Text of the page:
We wish this whole health issue had never come up. We wish there was not a concern about the presence, effects and possible ways to correct (or at least mitigate) what has happened. We are not saying that the concerns of residents are not real and genuine.

What we are saying is that the people who need the help and assistance are not served by those making false claims. They are not served by demanding officials respond to non-existent “threats.” They are not served by those who claim to know but in fact are ignorant of subject matters.

When such faux outrage is ginned up, the result is that people who can help and want to help stop listening, don’t listen as much, or get distracted away from the course and path that will help resolve this.

When the Satellite Beach City Council wrongfully barred people from what is by law a public meeting, their barring was in response to those who those who cannot conduct themselves in a way that helps get things done. Certainly what Satellite Beach did was wrong, but two wrongs don’t make a right.

This issue has momentum now. That is difficult to achieve in any thing where any government, government agency or the military is involved. That momentum gets harmed by those making false claims. When those same people “demand” things based on their false claims, the whole problem becomes a mess. It becomes dogs chasing tails instead of pulling the sled. (That may be one of the worst metaphors we have ever written.)

While there are those who make and have legitimate complaints, concerns and want to give input, this is not an issue that will get resolved by shouting the loudest. It won’t get solved by making outrageous, unsubstantiated false claims either. It won’t get resolved by doing silly things that come off more as a media stunt rather than a fact based course of action.

There is a real problem here with real people having real concerns.

It is therefore important to make sure that people are more concerned with promoting solutions rather than themselves. It is important that people have facts and knowledge rather have false statements and ignorance. It is important that people work together to form coalitions to solve the issue rather than working to distract from it.

Brevard County is a great place to live which is why many intelligent people live here. There is a wide variety and depth of knowledge and experience that should be added to that of experts from around the globe. What cannot happen is for a few to look to make headlines rather than solutions.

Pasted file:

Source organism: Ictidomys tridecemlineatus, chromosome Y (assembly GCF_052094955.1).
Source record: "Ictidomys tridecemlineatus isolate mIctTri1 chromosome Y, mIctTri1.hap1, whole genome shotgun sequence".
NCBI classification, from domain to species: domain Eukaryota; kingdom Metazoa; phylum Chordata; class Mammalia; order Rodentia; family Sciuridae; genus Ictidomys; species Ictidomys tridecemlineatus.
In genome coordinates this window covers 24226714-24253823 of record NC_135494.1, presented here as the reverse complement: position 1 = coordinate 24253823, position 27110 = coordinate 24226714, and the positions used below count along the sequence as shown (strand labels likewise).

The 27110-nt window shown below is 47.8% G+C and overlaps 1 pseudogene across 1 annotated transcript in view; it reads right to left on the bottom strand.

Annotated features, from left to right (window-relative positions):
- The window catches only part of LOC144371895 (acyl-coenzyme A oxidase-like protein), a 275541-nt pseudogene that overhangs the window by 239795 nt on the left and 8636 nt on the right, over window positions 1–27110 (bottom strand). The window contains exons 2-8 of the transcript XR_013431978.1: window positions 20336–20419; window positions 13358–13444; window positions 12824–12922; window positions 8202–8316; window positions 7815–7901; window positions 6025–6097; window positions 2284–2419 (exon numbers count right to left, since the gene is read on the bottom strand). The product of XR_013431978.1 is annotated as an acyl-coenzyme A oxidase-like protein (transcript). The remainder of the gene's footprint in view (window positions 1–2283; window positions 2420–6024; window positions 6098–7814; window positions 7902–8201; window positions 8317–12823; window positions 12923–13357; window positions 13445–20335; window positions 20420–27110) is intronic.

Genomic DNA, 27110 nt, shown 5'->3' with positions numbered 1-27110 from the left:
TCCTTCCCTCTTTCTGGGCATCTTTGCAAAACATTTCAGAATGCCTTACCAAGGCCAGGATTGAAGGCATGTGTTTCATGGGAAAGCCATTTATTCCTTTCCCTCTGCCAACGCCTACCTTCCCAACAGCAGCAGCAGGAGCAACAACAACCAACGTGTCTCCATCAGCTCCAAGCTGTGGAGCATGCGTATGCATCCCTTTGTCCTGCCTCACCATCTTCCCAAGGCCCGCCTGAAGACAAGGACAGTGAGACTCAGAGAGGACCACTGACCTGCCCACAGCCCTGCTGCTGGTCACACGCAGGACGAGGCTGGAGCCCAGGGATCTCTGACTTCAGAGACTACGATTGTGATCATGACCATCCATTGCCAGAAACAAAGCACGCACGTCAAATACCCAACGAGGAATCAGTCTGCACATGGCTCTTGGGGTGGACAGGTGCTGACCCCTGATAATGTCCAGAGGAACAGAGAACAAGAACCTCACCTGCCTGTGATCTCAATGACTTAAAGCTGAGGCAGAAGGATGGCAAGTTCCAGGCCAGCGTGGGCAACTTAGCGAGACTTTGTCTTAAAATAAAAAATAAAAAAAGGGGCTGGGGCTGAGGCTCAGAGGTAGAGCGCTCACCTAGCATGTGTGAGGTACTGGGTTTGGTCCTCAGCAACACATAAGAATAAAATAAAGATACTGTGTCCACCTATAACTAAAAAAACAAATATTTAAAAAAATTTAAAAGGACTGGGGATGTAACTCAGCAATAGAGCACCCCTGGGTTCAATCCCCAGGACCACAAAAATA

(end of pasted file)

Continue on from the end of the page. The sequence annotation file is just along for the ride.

As we said earlier, this issue has momentum and that is a great thing. People who have worked hard – both private citizens and public officials – need everyone to get behind the ball and more it forward based on facts rather then some other course of action based on fallacies.


EDITOR’S NOTE: We have made requests to the Brevard County Sheriff’s Office under section 119 of the Florida Statutes (The Sunshine laws) for their report on the object found. We have made the same request with the folks at Patrick Air Force Base under the Federal Freedom of Information Act as to what reports were generated by their unit on the found object. Both agencies have pledged they will comply with our requests and we have no reason at this time to suspect otherwise. We’ll post those reports for all to see when we get them.

EDITOR’S NOTE TWO: Please see the post below this one entitled Hype and Hysteria Doesn’t Help; It Hurts. (A Bit Of An Update.) for a bit of an update.



12 Responses to “Hype and Hysteria Doesn’t Help; It Hurts.”

  1. […] we are, early on the day the post Hype and Hysteria Doesn’t Help; It Hurts is posting and we decided to go back and check the Facebook page to see if anyone had any integrity […]

  2. A good piece, however, I would suggest that you extend your records request to the Airforcee EOD include all of the calls that EOD has been called out to our area – this is not an isolated incident. I do not know a lot of people and I have heard of at least 5 – two were large. Hence, it is not one EOD call that has created this concern. This is not hysteria, this is wanting answers! I wrote PAFB on 21 Sept 18 and have called multiple times and it has taken until yesterday to get a response with the link for the FOIA process.
    https://www.patrick.af.mil/About-Us/Freedom-of-Information/ Frustration not hysteria mounts with not having answers.